In general, a Generic VI reference is used to perform editing operations (e.g., setting properties or invoking functions) on any VI. A Strictly-typed VI reference is used to call a dynamically loaded VI as a sub-VI, and to perform operations that do not edit or change the VI, such as setting its Front Panel window size or location. An application reference is used to get or set properties on the application, or invoke methods on the application.

FIGS. 5-10 VI Server Functions

FIGS. 5-10 illustrate the VI server function nodes according to the preferred embodiment of the invention. As noted above, these function nodes or diagram functions, can be used in a graphical program to access capabilities of other LabVIEW applications or VIs. More specifically, these diagram functions can be placed in a graphical program or virtual instrument and can be used to programmatically obtain references to specific instances of the above classes. For example, an instance of the application class could be the LabVIEW graphical programming application running on the respective user's system, or a LabVIEW application running on another computer system which is connected to the user's computer system through a network, such as the Internet. Thus, an instance of the application class could be a LabVIEW application running anywhere in the world on the Internet, even on a different platform. In a similar manner, an instance of the Generic VI class could be any VI on the user's computer or any exported VIs in a remote version of LabVIEW. An instance of the Strictly-typed VI class could be a specified VI running in the user's LabVIEW application or any other specified VI residing the user's computer or on a remote computer system.

It is noted that, for security, the user can configure the LabVIEW application to allow and disallow certain Internet addresses from establishing connections, as well as allow and disallow certain VIs from being referenced by external programs.

Each of the VI Server function nodes are described below.

FIG. 5--Open Application Reference node

FIG. 5 illustrates the Open Application Reference node. The Open Application Reference node returns a reference to a VI Server application running on the specified computer. If an empty string is specified for machine name, then the node returns a reference to the local LabVIEW application in which this function is running. If a machine name is specified, then the node attempts to establish a TCP connection with a remote VI Server on that machine on the specified port.

The application reference output can be used as an input to the Property and Invoke nodes to get or set properties and invoke methods on the application. The application reference output is used as the input to the Open VI Reference function to obtain references to VIs in that application. The reference is closed with the Close Application or VI Reference function. If the user forgets to close this reference, the reference closes automatically when the top level VI associated with this function finishes executing. However, closing the reference operates to conserve the resources involved in maintaining the connection.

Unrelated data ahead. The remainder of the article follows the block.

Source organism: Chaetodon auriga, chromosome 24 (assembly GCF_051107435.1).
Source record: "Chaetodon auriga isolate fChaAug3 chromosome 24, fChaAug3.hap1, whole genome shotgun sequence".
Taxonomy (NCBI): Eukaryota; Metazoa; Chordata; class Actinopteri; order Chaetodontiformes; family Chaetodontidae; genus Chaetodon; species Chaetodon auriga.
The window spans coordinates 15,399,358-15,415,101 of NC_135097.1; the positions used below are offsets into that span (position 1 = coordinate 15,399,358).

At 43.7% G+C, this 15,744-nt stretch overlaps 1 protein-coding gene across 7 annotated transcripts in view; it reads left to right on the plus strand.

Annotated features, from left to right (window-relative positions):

The following describes the inputs and outputs of the Open Application Reference node:

machine name is the address of the computer that runs a copy of LabVIEW to which it is desired to establish a connection. This address can be in dotted decimal notation (such as 130.164.15.250) or domain name notation (such as foo.natinst.com). An empty string will cause this function to return a reference to the local LabVIEW.

port number is the port on which the remote LabVIEW application is listening. If port number is not wired, the default VI Server listener port number (5151) is used.

error in describes error conditions that occur prior to the execution of this function. The default input of this cluster is no error. If the error Boolean of this cluster is True, the Open Application Reference function will do nothing but pass through the error via the error out output.

application reference is the reference to the specified application.

error out contains error information. If error in indicates an error, error out contains the same error information. Otherwise it describes the error status that this function produces.

FIG. 6--Open VI Reference node

FIG. 6 illustrates the Open VI Reference node. The Open VI Reference node returns a reference to a VI specified by a name string or path to the VI's location on disk. In the current embodiment, references can only be obtained to standard VIs. This excludes Control, Typedef, and Global VIs. In the preferred embodiment, the Open VI Reference node can be used to obtain a reference to any VI.

References to VIs in another LabVIEW application are obtained by wiring an application reference (obtained from the Open Application Reference function) to this function. In this case, the path input refers to the file system on the remote LabVIEW computer. If a reference is wired to the local LabVIEW application the same behavior is obtained as if nothing had been wired to the application reference input.

If editing operations are to be performed on the referenced VI, and the VI has a password-protected diagram, the password is provided to the password string input. If the incorrect password is provided, the Open VI Reference function returns an error and an invalid VI reference. If no password is provided when opening a reference to a VI that is password protected, the reference can still be obtained, operations can only be performed that do not edit the VI.